The Ministerial Exception | UMC YoungPeople
Connecting young people and their adult leaders to God, the church, and the world
February 2012

The Ministerial Exception

By Chris Wilterdink

In the first several weeks of January 2012, the Supreme Court made a ruling on the case of Hannah-Tabor v EEOC. This case examined the rules under which religious institutions (like churches) must operate in regards to the treatment of their workers, including hiring and firing practices. This case highlights the need for churches, especially those with staff paid to work with young people, to clearly define the role of a pastor or professional minister so that churches can understand which set of employment standards they must meet in staffing decisions.

The case of Hannah-Tabor v EEOC came about because of a situation where Cheryl Perich was employed by the Hosannah-Tabor Evangelical Lutheran Church and School as a “called” or “commissioned” minister of the church to teach classes. Due to Cheryl’s development of a medical condition, and subsequent choices by both Hosannah-Tabor and Cheryl Perich, Cheryl was terminated as an employee of the church/school. Consequently, Cheryl Perich decided to take legal action for her dismissal, filing a charge against Hannah-Tabor with the EEOC, and the EEOC brought a suit against Hannah-Tabor alleging that Cheryl’s termination violated the Americans with Disabilities Act.

A District Court and Sixth Circuit court had had found themselves with opposing judgments to the case, hence the case’s appearance before the Supreme Court. The Supreme Court found in a unanimous vote) that Cheryl’s dismissal was legal because of the “ministerial exception” that appears as a part of the First Amendment. The “ministerial exception” precludes application of employment discrimination laws to claims concerning the employment relationship between a religious institution and its ministers.

This is a big decision with big ramifications for those who work with young people! Why?

By allowing the “ministerial exception” the US Government effectively avoids interfering with the governance within a church. A church will continue to have the control over who personifies the beliefs of that church. Under the Free Exercise Clause of the First Amendment, churches (religious groups) have the right to shape its own faith and mission through it’s appointments. It is a comforting thought to know that religious institutions like the UMC have ultimate control over who they employ to guide growth and young Disciples in their faith journeys. However, the decision also means that religious institutions can dismiss employees for reasons that do not fall under the standard cloud of protection provided by other amendments. Also worthy of note, the Supreme Court very rarely reaches decisions unanimously! Since this decision was unanimous, it will likely stand for a long, long time.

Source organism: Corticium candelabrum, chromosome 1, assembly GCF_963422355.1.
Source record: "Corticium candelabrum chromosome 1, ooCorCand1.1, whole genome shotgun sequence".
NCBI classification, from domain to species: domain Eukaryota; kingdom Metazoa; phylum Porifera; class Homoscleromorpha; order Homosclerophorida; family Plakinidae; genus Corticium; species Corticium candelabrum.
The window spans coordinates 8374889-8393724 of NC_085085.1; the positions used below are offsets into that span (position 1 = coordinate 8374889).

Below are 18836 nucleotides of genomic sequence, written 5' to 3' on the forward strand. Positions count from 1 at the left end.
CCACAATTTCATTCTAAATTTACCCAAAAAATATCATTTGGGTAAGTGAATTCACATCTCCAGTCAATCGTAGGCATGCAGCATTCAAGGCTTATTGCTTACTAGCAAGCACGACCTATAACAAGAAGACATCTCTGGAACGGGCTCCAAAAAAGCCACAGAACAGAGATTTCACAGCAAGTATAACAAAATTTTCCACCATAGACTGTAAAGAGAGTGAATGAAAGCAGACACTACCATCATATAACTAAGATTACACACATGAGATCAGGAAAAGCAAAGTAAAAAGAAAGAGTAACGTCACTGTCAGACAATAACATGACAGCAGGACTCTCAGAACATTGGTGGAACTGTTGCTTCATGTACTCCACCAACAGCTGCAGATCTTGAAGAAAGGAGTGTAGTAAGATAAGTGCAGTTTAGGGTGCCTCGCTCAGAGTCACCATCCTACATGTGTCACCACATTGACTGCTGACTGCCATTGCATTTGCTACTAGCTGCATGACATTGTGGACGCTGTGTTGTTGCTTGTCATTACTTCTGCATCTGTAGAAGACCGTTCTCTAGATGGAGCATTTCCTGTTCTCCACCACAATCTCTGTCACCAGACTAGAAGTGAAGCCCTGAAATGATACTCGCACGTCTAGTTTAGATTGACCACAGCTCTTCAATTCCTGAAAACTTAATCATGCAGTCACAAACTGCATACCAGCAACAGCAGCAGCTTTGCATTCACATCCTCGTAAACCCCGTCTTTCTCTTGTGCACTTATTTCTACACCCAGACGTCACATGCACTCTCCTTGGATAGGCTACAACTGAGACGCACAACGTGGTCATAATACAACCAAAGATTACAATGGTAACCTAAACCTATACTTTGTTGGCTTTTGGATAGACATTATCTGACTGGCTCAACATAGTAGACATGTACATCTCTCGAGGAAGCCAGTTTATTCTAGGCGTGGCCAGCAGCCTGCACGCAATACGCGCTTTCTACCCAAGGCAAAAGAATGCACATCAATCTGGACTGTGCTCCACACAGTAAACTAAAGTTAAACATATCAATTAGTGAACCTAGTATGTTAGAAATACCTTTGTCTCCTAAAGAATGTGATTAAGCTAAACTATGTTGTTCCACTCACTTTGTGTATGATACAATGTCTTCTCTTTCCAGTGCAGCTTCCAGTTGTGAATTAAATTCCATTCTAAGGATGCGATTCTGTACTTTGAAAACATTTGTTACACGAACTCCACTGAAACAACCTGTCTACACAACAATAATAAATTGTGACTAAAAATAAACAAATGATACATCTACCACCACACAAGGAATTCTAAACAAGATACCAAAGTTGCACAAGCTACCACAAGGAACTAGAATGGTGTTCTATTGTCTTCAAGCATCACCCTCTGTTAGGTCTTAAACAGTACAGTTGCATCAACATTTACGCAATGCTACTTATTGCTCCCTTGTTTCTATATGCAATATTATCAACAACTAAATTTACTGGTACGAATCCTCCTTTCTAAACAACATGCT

In the United Methodist Church, we often refer to “every member as a minister.” Also, the Supreme Court’s decision is not limited to the heads of religious institutions. The Supreme Court also did not create a strict formula for identifying who qualifies as a minister under their ruling. This makes it important for those who work with young people within the UMC to have a clear definition of their role within their church or ministry context. How a church identifies its paid staff, as “Ministers”, “Directors”, or another title may affect a youth worker’s legal rights regarding their employment.

To help clarify why Cheryl Perich was identified as a “minister” the court found she had significant religious training followed by a commissioning within her church, she held out a special housing allowance on her taxes only allowed for ministers, and she performed important religious functions for her church based on her job duties and the church’s mission. For the UMC, and those employed to work with young people therein, one’s title and job description matters very much!

Clearly defining one’s role when working with young people has always been important for success in ministry. It appears that this decision increases the need for this type of definition even further, as what constitutes a “fireable” offense for a minister can be completely defined by a church.

For more information on the case please visit these links:“Ministerial-Exception”.aspx

Chris serves as Director of Young People’s Ministries for Discipleship Ministries of the United Methodist Church. Chris has a BA in English Education, and an MS in Project Management, and over 15 years of local-church youth ministry experience. He is passionate about leadership and faith development in young people and helping ministry leaders understand their value in the lives of young people. A Stephen Minister, Chris is a native of Colorado living in Franklin, TN with his wife Emily, 2 children, and sausage-shaped beagle.